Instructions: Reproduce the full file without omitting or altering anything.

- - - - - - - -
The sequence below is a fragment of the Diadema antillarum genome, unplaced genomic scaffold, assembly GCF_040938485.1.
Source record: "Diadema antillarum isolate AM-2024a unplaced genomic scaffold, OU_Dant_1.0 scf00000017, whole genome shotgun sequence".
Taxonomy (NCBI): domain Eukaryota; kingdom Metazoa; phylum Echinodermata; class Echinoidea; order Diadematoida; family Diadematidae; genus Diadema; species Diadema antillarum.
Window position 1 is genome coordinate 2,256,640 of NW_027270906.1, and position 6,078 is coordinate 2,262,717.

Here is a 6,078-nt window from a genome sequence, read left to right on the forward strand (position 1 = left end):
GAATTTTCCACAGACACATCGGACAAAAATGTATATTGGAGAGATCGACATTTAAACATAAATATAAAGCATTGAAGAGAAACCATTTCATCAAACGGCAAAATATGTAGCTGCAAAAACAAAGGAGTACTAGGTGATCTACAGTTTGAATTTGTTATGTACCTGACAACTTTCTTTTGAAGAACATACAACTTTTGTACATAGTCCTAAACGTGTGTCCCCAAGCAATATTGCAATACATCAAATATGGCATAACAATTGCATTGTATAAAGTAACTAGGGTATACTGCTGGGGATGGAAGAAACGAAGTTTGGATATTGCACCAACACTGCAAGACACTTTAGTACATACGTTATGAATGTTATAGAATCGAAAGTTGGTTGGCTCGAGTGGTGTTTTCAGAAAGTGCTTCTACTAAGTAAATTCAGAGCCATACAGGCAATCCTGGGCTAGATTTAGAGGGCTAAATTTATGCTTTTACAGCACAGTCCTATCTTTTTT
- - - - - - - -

The sequence below is a fragment of the Diadema antillarum genome, unplaced genomic scaffold, assembly GCF_040938485.1.
Source record: "Diadema antillarum isolate AM-2024a unplaced genomic scaffold, OU_Dant_1.0 scf00000017, whole genome shotgun sequence".
Taxonomy (NCBI): domain Eukaryota; kingdom Metazoa; phylum Echinodermata; class Echinoidea; order Diadematoida; family Diadematidae; genus Diadema; species Diadema antillarum.
Window position 1 is genome coordinate 2,256,640 of NW_027270906.1, and position 6,078 is coordinate 2,262,717.

Here is a 6,078-nt window from a genome sequence, read left to right on the forward strand (position 1 = left end):
GAATTTTCCACAGACACATCGGACAAAAATGTATATTGGAGAGATCGACATTTAAACATAAATATAAAGCATTGAAGAGAAACCATTTCATCAAACGGCAAAATATGTAGCTGCAAAAACAAAGGAGTACTAGGTGATCTACAGTTTGAATTTGTTATGTACCTGACAACTTTCTTTTGAAGAACATACAACTTTTGTACATAGTCCTAAACGTGTGTCCCCAAGCAATATTGCAATACATCAAATATGGCATAACAATTGCATTGTATAAAGTAACTAGGGTATACTGCTGGGGATGGAAGAAACGAAGTTTGGATATTGCACCAACACTGCAAGACACTTTAGTACATACGTTATGAATGTTATAGAATCGAAAGTTGGTTGGCTCGAGTGGTGTTTTCAGAAAGTGCTTCTACTAAGTAAATTCAGAGCCATACAGGCAATCCTGGGCTAGATTTAGAGGGCTAAATTTATGCTTTTACAGCACAGTCCTATCTTTTTT